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HCBS Settings Rule Issue Briefs

This week’s In Focus section highlights four briefs written by Health Management Associates (HMA) in collaboration with the National Council on Assisted Living that address key areas of compliance with the Centers for Medicare & Medicaid Services (CMS) home and community-based services (HCBS) settings final rule. The briefs are intended to inform states and Assisted Living (AL) communities on common challenges facing AL communities, the strategies for compliance available, and the steps states have taken to address them in their approved statewide transition plans. To create the briefs, HMA analyzed the regulations, CMS guidance, and the statewide transition plans that had received final approval from CMS at the time of writing. State plans reviewed were: Arkansas, District of Columbia, Delaware, Kentucky, Oklahoma, Tennessee, and Washington.

In 2014, CMS issued a final rule defining the settings in which home and community-based services could be delivered under Medicaid waiver or other HCBS programs. For the first time, CMS defined the characteristics and beneficiary experiences it expected in community-based settings. Until then, HCBS had been defined as services provided in locations other than those classified as institutions, like nursing facilities. The rules require that Medicaid HCBS settings are integrated in and facilitate full access to the community; are selected by the individual as part of a person-centered planning process; ensure the rights to privacy, dignity and respect, and freedom from coercion or restraint; optimize individual initiative, autonomy, and independence in making life choices; and facilitate choice. Provider owned or controlled residential settings (like assisted living) have additional requirements regarding privacy, freedom to control schedules, and ability to receive visitors.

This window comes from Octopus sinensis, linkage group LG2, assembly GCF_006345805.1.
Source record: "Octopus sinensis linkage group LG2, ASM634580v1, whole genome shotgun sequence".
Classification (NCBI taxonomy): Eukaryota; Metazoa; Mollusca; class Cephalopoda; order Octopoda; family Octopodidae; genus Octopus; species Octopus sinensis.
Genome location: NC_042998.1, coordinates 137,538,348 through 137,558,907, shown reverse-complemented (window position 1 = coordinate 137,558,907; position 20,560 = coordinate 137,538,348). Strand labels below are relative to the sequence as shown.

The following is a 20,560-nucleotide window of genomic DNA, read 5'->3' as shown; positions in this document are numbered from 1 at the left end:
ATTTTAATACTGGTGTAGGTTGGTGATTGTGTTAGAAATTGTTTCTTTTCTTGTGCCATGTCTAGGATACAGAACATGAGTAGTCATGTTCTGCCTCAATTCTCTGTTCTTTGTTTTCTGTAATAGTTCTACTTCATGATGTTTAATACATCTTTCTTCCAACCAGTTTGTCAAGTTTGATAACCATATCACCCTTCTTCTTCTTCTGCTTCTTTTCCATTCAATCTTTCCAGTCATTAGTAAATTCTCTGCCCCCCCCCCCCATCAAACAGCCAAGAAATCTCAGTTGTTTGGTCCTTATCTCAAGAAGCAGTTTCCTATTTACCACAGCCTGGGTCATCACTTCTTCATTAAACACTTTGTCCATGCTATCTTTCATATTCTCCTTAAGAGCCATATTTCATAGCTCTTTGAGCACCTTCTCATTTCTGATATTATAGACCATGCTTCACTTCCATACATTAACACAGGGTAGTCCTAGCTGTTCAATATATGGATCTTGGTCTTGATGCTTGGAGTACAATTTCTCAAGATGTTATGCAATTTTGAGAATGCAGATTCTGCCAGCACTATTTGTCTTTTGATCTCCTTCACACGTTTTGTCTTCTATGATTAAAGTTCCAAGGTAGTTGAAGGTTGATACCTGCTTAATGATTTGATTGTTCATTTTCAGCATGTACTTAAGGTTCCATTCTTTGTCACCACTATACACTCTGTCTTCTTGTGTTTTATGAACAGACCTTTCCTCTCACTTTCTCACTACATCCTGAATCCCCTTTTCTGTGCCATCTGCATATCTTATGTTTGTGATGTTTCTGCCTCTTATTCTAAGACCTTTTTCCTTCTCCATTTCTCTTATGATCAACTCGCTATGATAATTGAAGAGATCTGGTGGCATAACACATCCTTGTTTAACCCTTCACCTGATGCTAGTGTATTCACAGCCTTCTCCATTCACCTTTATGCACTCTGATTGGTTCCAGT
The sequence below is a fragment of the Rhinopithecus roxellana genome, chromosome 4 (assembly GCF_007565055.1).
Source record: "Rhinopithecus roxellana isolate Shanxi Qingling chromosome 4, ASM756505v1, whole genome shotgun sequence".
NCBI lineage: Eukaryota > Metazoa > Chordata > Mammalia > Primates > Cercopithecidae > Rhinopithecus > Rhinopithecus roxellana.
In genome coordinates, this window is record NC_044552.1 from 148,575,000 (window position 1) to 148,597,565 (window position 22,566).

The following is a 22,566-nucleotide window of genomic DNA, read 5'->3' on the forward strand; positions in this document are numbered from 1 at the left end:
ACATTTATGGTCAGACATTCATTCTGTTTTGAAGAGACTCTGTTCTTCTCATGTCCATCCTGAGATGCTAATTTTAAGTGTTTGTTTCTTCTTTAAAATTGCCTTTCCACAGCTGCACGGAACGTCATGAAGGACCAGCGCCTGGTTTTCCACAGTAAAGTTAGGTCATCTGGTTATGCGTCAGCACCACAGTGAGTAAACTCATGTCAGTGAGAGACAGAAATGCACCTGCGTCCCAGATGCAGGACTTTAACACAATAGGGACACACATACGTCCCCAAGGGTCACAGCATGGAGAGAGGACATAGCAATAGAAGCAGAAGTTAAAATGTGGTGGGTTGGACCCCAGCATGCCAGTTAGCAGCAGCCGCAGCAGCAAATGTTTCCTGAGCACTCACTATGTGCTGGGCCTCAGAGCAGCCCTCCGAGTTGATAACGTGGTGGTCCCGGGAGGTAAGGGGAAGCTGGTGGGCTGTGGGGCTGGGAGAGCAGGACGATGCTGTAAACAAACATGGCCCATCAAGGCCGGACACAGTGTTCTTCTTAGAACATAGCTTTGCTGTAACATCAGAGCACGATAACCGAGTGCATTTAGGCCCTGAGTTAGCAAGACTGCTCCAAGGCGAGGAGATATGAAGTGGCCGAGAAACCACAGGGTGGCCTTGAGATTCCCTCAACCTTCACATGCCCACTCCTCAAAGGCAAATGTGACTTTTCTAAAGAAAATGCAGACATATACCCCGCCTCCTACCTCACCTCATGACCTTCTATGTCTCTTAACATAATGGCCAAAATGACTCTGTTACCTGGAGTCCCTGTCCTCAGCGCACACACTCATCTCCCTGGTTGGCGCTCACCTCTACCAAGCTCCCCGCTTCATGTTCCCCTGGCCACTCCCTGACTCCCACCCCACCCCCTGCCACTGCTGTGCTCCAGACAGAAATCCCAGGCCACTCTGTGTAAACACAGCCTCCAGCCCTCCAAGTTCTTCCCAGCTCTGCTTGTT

These changes were applauded by disability and aging advocates. However, they constituted a notable change in the delivery of Medicaid HCBS and CMS allowed a significant implementation period, which has recently been extended to 2022.

The briefs cover four topics of particular challenge or concern to the Assisted Living industry, including meeting choice and privacy requirements as provider-owned residential settings, legacy co-location of AL communities in the same building as nursing facilities (and state regulations that may encourage such co-location), the challenges faced by AL communities when state regulations contradict the federal rules, and issues specific to serving individuals with Alzheimer’s and other dementias.

  • Ensuring Individual Choice and Privacy describes the choice and privacy provisions of the rules and steps states and AL communities have taken to ensure these critical components of the rule. The brief describes how states have monitored and documented choice and privacy in AL communities, including the meaningful choice of the AL from a set of options (including a non-disability-specific option); how AL communities can document the choices offered to and made by residents, such as through availability of private dining and roommate choice; and the privacy elements of AL community policies and practices, including private communications and protection of personal and medical information.